I’ll be honest, I’ve kind of ignored the origins of rock music for longer than I really should have. I’m quite familiar with rock in the late 70s and 80s, having lived through it, and over the years I’ve read a lot about how the 60s shaped and influenced rock music and vice versa.
The 50s and earlier, however? I have a very thin basic knowledge at best. Of course I’m familiar with the classics everyone else knows…the early Elvis tracks on Sun Records, the handful of Jerry Lee Lewis songs, the usual Chuck Berry riffs, and thanks to the Beatles, the not-quite-hits that got a second life as covers. But that’s about it.
Ed Ward’s The History of Rock & Roll, Vol 1: 1920-1963 is a fascinating read in that it’s not a memoir of that era but a streamlined chronology of numerous events, people and performers that helped shape the music genre we all know today. There’s no concrete starting point to rock music — it evolved over a long period of time, inspired and influenced by all kinds of different regional styles of music. And thanks to radio’s own evolution from providing entertainment (such as the comedies and the dramas, and the aural productions of plays) to focusing more on shorter popular music, these regional sounds were heard nationally, informing and influencing even newer sounds.
If you’re familiar with how current styles of rock evolve within the last twenty to thirty years, this will make total sense; the Ramones begat the UK punk movement begat the moody post-punk sound begat American college radio begat 90s alternative, for instance.
The writing isn’t bland, even though Ward promotes this work as a textbook of sorts. On the contrary, he delights in amusing asides (Screaming Jay Hawkins gleefully admitting to not remembering recording his signature song “I Put a Spell on You” because he was completely drunk at the time), conservative backlashes (label owners creating a ‘good music’ subgenre of Sinatra-inspired saccharine music from the likes of Frankie Avalon), weird moments in rock history (the bizarre popularity of Alvin and the Chipmunks), producers and promoters milking a trend as far as they can (death songs like “Teen Angel”) and so on. His overall theme seems to say that no one in the music business really knew what the hell they were doing half the time, but as long as they made money and the kids loved it, then why complain?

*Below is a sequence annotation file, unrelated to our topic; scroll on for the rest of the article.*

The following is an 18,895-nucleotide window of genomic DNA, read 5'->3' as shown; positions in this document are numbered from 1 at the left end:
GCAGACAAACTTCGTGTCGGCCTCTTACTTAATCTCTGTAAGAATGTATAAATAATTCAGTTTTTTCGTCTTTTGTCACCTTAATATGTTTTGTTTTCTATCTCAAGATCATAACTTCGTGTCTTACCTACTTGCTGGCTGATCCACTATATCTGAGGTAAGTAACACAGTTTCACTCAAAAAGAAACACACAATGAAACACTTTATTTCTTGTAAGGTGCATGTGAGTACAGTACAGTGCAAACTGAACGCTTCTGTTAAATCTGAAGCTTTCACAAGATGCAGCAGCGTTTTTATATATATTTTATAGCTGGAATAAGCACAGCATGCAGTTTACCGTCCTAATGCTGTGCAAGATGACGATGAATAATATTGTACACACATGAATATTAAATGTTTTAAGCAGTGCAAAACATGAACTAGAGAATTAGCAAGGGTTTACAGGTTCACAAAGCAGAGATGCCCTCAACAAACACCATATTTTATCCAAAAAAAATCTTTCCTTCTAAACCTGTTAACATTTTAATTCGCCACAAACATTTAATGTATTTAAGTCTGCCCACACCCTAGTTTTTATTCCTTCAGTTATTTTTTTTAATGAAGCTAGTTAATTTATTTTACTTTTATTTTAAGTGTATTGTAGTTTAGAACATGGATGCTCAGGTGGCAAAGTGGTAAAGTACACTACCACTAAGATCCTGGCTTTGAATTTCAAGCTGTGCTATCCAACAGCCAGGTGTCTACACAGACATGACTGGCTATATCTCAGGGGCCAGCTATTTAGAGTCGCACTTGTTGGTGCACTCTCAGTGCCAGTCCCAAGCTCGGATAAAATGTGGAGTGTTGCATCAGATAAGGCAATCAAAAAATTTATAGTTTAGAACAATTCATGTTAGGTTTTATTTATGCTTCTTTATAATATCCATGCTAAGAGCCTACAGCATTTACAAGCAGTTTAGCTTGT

In addition to this, Ward doesn’t completely focus on any one artist for an extended length of time; this is all about the chronology of the history. It puts things into a wider perspective, showing just how many different sounds and events unfolded at the same time. (I did not know that the careers of Elvis Presley and Carl Perkins pretty much started off within a month of each other, for instance; in fact, Elvis befriended Carl early on and helped get him an audition at Sun.) He also includes the other popular genres at the time: country, soul, folk, and jazz. While they weren’t lumped in with the emerging rock genre, they were part of its inspiration and were closely related enough to warrant further investigation.
It’s definitely a fun and very informative read, especially if you’re a music nerd like myself. It’s also inspired me to investigate this period of popular music a lot more closely than I have in the past. I’d like to check out those pop singles of yore, those jazz albums and whatnot, and hear for myself how they informed and inspired the popular music we all know and love today.
On a side note: I still find it kind of mind-bending when I compare this kind of chronology with my own experience. While reading this I was reminded of the Sha Na Na variety show that was on TV in the late 70s; they were essentially covering those old 50s pop songs that were twenty or so years old by then. In modern times: that would be me doing a cover of Oasis’ “Wonderwall”…which I still think of as relatively recent in my own personal timeline!